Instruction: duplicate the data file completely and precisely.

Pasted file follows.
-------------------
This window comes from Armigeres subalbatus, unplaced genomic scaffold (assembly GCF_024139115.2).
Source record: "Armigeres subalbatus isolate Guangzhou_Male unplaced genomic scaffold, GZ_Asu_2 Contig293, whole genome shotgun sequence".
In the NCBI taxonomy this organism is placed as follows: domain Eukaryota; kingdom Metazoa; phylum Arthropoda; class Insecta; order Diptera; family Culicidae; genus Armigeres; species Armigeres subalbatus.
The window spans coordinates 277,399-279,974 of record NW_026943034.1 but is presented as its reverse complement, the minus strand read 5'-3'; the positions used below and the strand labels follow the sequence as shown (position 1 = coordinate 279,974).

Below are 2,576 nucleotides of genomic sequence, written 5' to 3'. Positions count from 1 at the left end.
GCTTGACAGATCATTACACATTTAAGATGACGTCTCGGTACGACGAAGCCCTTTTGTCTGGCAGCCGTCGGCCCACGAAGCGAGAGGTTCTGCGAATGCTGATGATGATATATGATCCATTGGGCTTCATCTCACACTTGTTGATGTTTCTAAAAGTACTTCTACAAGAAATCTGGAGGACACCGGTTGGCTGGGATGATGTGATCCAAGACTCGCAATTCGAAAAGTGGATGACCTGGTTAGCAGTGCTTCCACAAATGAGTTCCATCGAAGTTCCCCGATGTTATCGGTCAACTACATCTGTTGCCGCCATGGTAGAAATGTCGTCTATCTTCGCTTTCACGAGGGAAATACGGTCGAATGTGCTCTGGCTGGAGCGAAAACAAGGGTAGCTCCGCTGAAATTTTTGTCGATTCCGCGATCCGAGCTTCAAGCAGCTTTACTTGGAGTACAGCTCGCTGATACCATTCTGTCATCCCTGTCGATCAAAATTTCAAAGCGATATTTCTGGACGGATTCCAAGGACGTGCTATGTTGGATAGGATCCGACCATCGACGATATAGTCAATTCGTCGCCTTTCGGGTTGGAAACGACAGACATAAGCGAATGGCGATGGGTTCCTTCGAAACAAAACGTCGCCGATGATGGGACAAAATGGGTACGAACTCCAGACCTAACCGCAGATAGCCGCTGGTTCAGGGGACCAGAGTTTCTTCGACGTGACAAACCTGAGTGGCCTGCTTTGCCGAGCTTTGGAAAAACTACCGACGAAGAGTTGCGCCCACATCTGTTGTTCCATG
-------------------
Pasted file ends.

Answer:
This window comes from Armigeres subalbatus, unplaced genomic scaffold (assembly GCF_024139115.2).
Source record: "Armigeres subalbatus isolate Guangzhou_Male unplaced genomic scaffold, GZ_Asu_2 Contig293, whole genome shotgun sequence".
In the NCBI taxonomy this organism is placed as follows: domain Eukaryota; kingdom Metazoa; phylum Arthropoda; class Insecta; order Diptera; family Culicidae; genus Armigeres; species Armigeres subalbatus.
The window spans coordinates 277,399-279,974 of record NW_026943034.1 but is presented as its reverse complement, the minus strand read 5'-3'; the positions used below and the strand labels follow the sequence as shown (position 1 = coordinate 279,974).

Below are 2,576 nucleotides of genomic sequence, written 5' to 3'. Positions count from 1 at the left end.
GCTTGACAGATCATTACACATTTAAGATGACGTCTCGGTACGACGAAGCCCTTTTGTCTGGCAGCCGTCGGCCCACGAAGCGAGAGGTTCTGCGAATGCTGATGATGATATATGATCCATTGGGCTTCATCTCACACTTGTTGATGTTTCTAAAAGTACTTCTACAAGAAATCTGGAGGACACCGGTTGGCTGGGATGATGTGATCCAAGACTCGCAATTCGAAAAGTGGATGACCTGGTTAGCAGTGCTTCCACAAATGAGTTCCATCGAAGTTCCCCGATGTTATCGGTCAACTACATCTGTTGCCGCCATGGTAGAAATGTCGTCTATCTTCGCTTTCACGAGGGAAATACGGTCGAATGTGCTCTGGCTGGAGCGAAAACAAGGGTAGCTCCGCTGAAATTTTTGTCGATTCCGCGATCCGAGCTTCAAGCAGCTTTACTTGGAGTACAGCTCGCTGATACCATTCTGTCATCCCTGTCGATCAAAATTTCAAAGCGATATTTCTGGACGGATTCCAAGGACGTGCTATGTTGGATAGGATCCGACCATCGACGATATAGTCAATTCGTCGCCTTTCGGGTTGGAAACGACAGACATAAGCGAATGGCGATGGGTTCCTTCGAAACAAAACGTCGCCGATGATGGGACAAAATGGGTACGAACTCCAGACCTAACCGCAGATAGCCGCTGGTTCAGGGGACCAGAGTTTCTTCGACGTGACAAACCTGAGTGGCCTGCTTTGCCGAGCTTTGGAAAAACTACCGACGAAGAGTTGCGCCCACATCTGTTGTTCCATG